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#3: Testing Tradition


I had a great lunch the other day. Tried some Thai food for the first time and really enjoyed it. Talked about life and during the conversation the topic of traditions came up. I’m not referring to things like “family game night” or going to church on Easter Sunday. I’m referring to the kind of traditions that guide the way some people live their lives. They’re the kind of things that may have began with good intentions but ultimately supplanted Scripture’s teaching on the matter (or took it further than Scripture prescribes) and in the end only tightened the chains on those who were supposed to be free.


I live in the middle of Georgia. One of the big traditions of the church in the southeast is the prohibition of alcohol (at least in the Baptist denomination, which is my background). It’s not as bad as it has been, but it still affects many in the church today. It began with good intentions but it took Scripture further than Scripture actually goes. Is drunkenness a sin? Yes. Is consuming alcohol in moderation (without becoming drunk) a sin? No. So in order to make sure that people do not become enslaved to the sin of drunkenness, people decided to promote prohibition of alcohol, which, over time, became a tradition that said, 'alcohol is sin'. Another issue is worship music. Once again, it’s not as bad as it has ever been, but you can still find the mindset that pins any contemporary music down as wrong (not based on content, but based on the fact that it’s new and different). Then there’s the small torch carried by those who herald the King James version of the Bible as the only infallible, inerrant Bible available (“If the King ain’t on it, the King ain’t in it!”). All of these things have one very similar problem: they lack clear substantiation from Scripture and, in many cases, reason.


Now I must be clear about the direction of this post: I’m not about to discuss each individual tradition available for us to scrutinize. That wouldn’t address the real problem that these traditions are symptoms of. I would rather take the approach of teaching one how to fish. Specifically, I want to point you to the place where you are going to find the all important fish—the Bible.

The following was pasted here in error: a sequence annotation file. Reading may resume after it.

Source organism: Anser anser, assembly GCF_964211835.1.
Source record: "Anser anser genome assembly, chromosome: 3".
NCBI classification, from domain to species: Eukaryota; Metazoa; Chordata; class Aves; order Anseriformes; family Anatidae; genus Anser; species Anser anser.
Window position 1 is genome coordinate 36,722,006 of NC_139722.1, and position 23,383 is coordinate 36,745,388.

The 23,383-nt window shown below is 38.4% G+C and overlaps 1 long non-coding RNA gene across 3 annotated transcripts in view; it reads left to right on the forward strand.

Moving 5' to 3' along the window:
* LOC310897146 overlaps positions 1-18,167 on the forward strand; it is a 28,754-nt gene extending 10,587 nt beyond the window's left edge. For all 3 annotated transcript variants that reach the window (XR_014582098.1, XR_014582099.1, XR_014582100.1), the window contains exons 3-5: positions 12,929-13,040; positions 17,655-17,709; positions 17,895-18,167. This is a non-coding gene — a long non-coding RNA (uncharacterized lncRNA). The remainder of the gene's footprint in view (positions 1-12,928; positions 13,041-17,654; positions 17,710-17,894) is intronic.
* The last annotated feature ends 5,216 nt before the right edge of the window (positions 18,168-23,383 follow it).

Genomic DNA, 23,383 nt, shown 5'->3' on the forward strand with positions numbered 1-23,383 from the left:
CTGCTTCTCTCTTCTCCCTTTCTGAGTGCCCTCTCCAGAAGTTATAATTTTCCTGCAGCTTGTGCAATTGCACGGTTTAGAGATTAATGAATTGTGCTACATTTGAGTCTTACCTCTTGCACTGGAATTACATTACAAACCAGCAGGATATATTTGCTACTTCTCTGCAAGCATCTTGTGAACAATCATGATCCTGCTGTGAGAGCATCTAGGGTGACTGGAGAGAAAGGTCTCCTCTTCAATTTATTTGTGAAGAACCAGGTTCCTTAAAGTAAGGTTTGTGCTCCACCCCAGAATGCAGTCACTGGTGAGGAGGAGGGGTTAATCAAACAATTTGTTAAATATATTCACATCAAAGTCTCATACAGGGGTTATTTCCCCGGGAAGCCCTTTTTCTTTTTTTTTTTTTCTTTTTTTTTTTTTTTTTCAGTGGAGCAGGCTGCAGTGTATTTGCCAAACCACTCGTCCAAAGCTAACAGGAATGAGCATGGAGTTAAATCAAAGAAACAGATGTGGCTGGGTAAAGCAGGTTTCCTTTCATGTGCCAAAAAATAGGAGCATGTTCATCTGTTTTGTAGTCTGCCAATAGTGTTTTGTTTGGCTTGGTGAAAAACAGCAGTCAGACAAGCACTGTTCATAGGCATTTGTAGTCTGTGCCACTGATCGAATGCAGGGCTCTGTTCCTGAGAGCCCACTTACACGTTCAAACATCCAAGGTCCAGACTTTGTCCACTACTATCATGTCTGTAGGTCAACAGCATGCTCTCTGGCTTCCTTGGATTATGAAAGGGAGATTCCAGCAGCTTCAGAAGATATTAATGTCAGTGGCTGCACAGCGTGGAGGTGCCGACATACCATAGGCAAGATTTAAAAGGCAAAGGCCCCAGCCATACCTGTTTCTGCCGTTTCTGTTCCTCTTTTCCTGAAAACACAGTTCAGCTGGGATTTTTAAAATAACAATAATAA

Many have simply stopped thinking. For some people, asking the question, “why?”, is off limits—“Don’t break the system!”. Beginning with “why” is a fine place to start. It breaks the ground that, when worked, yields understanding. But for those in the church, we have been looking like the problem that sparked the beginning of the Reformation in the 16th century. We’ve conditioned ourselves to simply absorb content from the "professionals" without taking care to actually check their conclusion with God’s Word. The big differences between society today and the pre-Reformation Church is:


  • The Catholic Church had restricted the translation of Scripture into common dialect for regular people to read for themselves. The Bible was read in the church in a foreign tongue (latin) and whatever the priest told you it said, is what you had to believe was true. There was far less opportunity to go the source of what was being taught and to check its truthfulness.

  • The literacy level of the common person was typically very low.


So the big difference is this: they didn’t know any better because, in many cases, they couldn’t; the resources were not as available to them. Many in our congregations across the U.S. don’t know any better because they won’t—we’re lazy. We’ve got plenty of usable, understandable resources at our disposal for knowing our Lord and His counsel but we simply ignore them and take the easy way out—we trust what we hear without checking it against the standard.


If the people of God want to seek true unity and clarity in our world, we must practice one simple discipline: read, trust, and apply the fully sufficient truth of God’s Word. As the reformed church of the 16th century would say, “Sola Scriptura” (Scripture Alone!). This is an understanding that comes from Scripture (c.f. 2 Tim. 3.16-17; Matt. 4.4; 2 Pet 1.3-4). Don’t be lazy. Intellectual laziness will lead to more chains than freedom. There is freedom in knowing what God has said. When we unite around the Word of God, the issues of sexual identity, racism, and other injustices find their resolution. Because, if we are truly submitting to Scripture together, then we understand that regardless of race we are the people of God. Sexual identity issues need no debate because the Lord has spoken clearly about it, and the verdict is the need for grace, truth, and repentance—just like with any other sin. We don’t have to create the standard for faith and practice, because God graciously gave us one—the Bible. Read it. Trust it. Grow by it. Start thinking. Don’t chain someone up for something that God will not. Read the Bible and SUBMIT to it.

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